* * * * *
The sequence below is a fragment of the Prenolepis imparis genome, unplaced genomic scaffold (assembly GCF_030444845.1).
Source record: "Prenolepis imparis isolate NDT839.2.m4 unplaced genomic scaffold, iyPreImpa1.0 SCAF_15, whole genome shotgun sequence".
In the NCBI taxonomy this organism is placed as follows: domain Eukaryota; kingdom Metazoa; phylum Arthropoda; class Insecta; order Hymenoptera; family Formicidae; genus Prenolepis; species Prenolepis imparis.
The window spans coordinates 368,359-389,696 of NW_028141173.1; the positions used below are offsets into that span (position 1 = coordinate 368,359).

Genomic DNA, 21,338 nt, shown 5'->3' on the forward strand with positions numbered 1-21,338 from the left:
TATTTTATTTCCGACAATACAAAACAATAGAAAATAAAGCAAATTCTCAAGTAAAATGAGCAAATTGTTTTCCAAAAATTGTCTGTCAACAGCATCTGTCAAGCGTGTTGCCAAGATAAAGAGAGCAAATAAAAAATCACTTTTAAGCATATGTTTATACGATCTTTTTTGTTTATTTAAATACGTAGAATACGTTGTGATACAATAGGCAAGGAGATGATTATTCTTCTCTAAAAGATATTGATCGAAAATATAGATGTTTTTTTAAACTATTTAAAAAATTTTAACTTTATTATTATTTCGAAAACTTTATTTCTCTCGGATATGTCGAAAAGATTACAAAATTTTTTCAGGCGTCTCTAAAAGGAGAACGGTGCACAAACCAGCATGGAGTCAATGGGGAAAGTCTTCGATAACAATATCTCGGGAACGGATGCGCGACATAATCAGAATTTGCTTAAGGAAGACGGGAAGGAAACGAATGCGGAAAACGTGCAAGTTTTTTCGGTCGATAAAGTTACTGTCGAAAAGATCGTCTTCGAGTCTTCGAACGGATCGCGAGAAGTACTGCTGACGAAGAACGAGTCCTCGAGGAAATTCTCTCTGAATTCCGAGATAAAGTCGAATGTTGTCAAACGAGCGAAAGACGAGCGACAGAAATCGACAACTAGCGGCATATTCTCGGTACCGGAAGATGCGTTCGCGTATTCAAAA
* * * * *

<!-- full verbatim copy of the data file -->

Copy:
The sequence below is a fragment of the Prenolepis imparis genome, unplaced genomic scaffold (assembly GCF_030444845.1).
Source record: "Prenolepis imparis isolate NDT839.2.m4 unplaced genomic scaffold, iyPreImpa1.0 SCAF_15, whole genome shotgun sequence".
In the NCBI taxonomy this organism is placed as follows: domain Eukaryota; kingdom Metazoa; phylum Arthropoda; class Insecta; order Hymenoptera; family Formicidae; genus Prenolepis; species Prenolepis imparis.
The window spans coordinates 368,359-389,696 of NW_028141173.1; the positions used below are offsets into that span (position 1 = coordinate 368,359).

Genomic DNA, 21,338 nt, shown 5'->3' on the forward strand with positions numbered 1-21,338 from the left:
TATTTTATTTCCGACAATACAAAACAATAGAAAATAAAGCAAATTCTCAAGTAAAATGAGCAAATTGTTTTCCAAAAATTGTCTGTCAACAGCATCTGTCAAGCGTGTTGCCAAGATAAAGAGAGCAAATAAAAAATCACTTTTAAGCATATGTTTATACGATCTTTTTTGTTTATTTAAATACGTAGAATACGTTGTGATACAATAGGCAAGGAGATGATTATTCTTCTCTAAAAGATATTGATCGAAAATATAGATGTTTTTTTAAACTATTTAAAAAATTTTAACTTTATTATTATTTCGAAAACTTTATTTCTCTCGGATATGTCGAAAAGATTACAAAATTTTTTCAGGCGTCTCTAAAAGGAGAACGGTGCACAAACCAGCATGGAGTCAATGGGGAAAGTCTTCGATAACAATATCTCGGGAACGGATGCGCGACATAATCAGAATTTGCTTAAGGAAGACGGGAAGGAAACGAATGCGGAAAACGTGCAAGTTTTTTCGGTCGATAAAGTTACTGTCGAAAAGATCGTCTTCGAGTCTTCGAACGGATCGCGAGAAGTACTGCTGACGAAGAACGAGTCCTCGAGGAAATTCTCTCTGAATTCCGAGATAAAGTCGAATGTTGTCAAACGAGCGAAAGACGAGCGACAGAAATCGACAACTAGCGGCATATTCTCGGTACCGGAAGATGCGTTCGCGTATTCAAAA